Anaïs Mitchell's 'Hadestown', Union Chapel, London

At last, a musical without the jazz hands, and a folk opera made in heaven

There are risks to be run in any profession, and while it is of no great significance in the grand scheme of things, finding out about the best album of 2010 a few weeks after compiling your end-of-the-year list is about as grave a mistake as it is possible to make if you review music for a living.

In my defence, it does not sound promising on paper. Hadestown is the "folk opera" retelling of a Greek myth, setting the story of the doomed lovers Orpheus and Eurydice in a "post-apocalyptic Depression-era" America. It is written by the Vermont-based folkie Anaïs Mitchell, whose Joanna Newsom-esque voice might politely be said to divide listeners.

That the Hadestown album is such an unmitigated triumph (five stars across the board, the highest ever rating at review aggregator website AnyDecentMusic?) is due to Mitchell's immaculate songcraft, the orchestral arrangements of Michael Chorney and the inspired casting of Justin (Bon Iver) Vernon as Orpheus.

Less folk opera and more a celebration of the Americana idiom from jazz to vaudeville to folk to blues to Broadway, listening to Hadestown is to imagine a musical in your mind unencumbered by any of the scenery shifting and jazz hands that might mar its production in the real world.

Which brings us to a sold-out Union Chapel in London where anticipation and tealights are flickering in unison. As with each live performance of Hadestown, tonight the various roles will be performed by a hastily assembled cast of the venerated and the available, so Jim Moray has the unenviable task of trying to replace Vernon, Martin Carthy will play Hades, Thea Gilmore will step up to the plate as Persephone and so on. It's a ramshackle idea perfectly in keeping with the nature of the project, though, as things turn out, it is not without its disappointments.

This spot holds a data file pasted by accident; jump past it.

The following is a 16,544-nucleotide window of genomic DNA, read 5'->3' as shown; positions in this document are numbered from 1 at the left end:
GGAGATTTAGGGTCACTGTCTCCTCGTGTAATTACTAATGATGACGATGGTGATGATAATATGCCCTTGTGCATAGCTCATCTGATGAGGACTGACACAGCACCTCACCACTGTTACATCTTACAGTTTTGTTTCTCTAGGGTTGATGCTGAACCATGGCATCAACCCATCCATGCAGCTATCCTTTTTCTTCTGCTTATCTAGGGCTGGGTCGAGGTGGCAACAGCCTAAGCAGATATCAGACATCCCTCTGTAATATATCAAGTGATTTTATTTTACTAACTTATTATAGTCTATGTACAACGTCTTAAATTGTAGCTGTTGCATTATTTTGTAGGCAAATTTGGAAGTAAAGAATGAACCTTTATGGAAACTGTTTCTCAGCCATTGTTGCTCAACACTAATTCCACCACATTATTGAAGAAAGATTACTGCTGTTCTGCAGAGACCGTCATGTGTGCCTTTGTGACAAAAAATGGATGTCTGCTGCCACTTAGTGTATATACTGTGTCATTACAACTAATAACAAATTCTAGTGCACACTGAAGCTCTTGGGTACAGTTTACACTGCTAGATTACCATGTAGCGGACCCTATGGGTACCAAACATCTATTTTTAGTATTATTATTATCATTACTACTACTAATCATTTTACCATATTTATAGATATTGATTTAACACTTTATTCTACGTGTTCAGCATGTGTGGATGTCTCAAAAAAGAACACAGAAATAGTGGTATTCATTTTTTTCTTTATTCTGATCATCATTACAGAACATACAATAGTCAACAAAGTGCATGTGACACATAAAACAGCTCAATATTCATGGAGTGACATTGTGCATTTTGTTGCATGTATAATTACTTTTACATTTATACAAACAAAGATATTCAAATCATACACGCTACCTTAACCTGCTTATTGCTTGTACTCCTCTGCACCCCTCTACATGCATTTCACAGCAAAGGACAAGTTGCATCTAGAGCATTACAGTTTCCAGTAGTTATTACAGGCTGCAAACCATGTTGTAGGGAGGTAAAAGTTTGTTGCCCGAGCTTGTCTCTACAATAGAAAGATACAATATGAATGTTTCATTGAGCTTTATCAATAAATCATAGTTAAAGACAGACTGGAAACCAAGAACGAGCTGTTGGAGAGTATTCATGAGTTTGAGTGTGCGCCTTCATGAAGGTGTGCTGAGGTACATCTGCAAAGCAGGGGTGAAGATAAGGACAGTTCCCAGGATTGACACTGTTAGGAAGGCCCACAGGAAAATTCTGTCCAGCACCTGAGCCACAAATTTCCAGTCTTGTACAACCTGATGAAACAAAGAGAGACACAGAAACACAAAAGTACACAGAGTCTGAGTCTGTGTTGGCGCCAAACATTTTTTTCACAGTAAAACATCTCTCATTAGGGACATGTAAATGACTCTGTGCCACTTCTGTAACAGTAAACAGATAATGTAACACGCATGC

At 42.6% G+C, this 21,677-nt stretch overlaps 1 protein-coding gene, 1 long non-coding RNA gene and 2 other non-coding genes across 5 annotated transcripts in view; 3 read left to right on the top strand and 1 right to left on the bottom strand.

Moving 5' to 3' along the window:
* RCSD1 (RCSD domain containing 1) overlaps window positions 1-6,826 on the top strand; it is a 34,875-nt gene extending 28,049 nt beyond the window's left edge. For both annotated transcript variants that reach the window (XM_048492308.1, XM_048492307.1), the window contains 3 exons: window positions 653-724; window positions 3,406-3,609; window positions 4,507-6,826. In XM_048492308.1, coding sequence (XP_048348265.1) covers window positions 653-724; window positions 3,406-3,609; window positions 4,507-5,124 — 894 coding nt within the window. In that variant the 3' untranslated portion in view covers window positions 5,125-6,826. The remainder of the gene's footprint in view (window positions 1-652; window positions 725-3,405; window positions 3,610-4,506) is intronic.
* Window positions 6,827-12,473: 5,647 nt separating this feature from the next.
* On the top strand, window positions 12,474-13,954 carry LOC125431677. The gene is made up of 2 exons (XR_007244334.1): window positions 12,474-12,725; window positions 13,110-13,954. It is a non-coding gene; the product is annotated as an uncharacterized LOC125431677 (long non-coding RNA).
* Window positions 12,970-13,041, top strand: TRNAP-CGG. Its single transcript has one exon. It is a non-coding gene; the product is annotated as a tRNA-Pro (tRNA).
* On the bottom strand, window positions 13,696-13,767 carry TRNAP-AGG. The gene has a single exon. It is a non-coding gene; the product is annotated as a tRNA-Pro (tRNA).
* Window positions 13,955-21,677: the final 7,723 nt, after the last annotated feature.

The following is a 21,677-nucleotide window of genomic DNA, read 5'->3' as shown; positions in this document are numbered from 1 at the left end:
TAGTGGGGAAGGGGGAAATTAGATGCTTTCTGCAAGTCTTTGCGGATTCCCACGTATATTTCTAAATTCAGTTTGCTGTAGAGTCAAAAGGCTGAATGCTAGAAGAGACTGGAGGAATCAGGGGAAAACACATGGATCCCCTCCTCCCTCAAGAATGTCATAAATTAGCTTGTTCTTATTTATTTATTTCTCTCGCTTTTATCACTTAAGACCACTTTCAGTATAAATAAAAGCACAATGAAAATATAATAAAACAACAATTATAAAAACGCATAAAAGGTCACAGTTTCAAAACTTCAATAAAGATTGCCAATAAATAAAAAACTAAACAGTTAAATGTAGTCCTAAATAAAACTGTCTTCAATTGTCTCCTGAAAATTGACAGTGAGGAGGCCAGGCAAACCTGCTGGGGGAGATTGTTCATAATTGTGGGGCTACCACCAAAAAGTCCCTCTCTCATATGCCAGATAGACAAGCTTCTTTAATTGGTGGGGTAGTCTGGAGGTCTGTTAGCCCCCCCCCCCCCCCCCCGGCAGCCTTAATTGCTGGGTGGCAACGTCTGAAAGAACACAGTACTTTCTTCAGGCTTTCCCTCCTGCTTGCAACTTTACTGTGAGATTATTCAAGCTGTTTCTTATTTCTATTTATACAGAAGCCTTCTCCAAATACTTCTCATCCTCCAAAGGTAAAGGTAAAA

For a start, the acoustics of the venue make the subtle percussive moments of the score sound like a scene from Stomp. Moray struggles to find his falsetto and Carthy is more sweet uncle than terrifying king of the underworld. And then there is the troubling aspect of the narrator: for this occasion the Scottish folk singer Jackie Leven. Breaking off every few songs to tell everyone present a story they already know from the CD is an unnecessary distraction that serves only to break any spell the music creates.

And yet, in spite of all this, there are moments where the sheer brilliance of the music overpowers all the obstacles in its way: Mitchell plays her part of Eurydice to perfection; Gilmore oozes a Jessica Rabbit-like sensuality missing from Ani DiFranco's recorded reading; the Fates (Wallis Bird, Nuala Kennedy and Sharon Lewis) sound as if they were indeed fated to sing together; and the chorus numbers have enough pizzazz to turn this austere setting into a sleazy speakeasy.

At the show's centre is a song so sensational that even the discomfort of our hardwood pews is forgotten. "Why We Build the Wall" is both the story of life in the mythical underworld and as potent a parable as it is possible to write. "Why do we build the wall?/We build the wall to keep us free/And the wall keeps out our enemy/What do we have that they should want?/We have a wall to work upon/We have work and they have none/That's why we build the wall."

It's a piece of musical theatre that in itself deserves the ovation on which the night ends. Though, as with all professions, it seems recreating a note-perfect folk opera from scratch each night is not without its risks.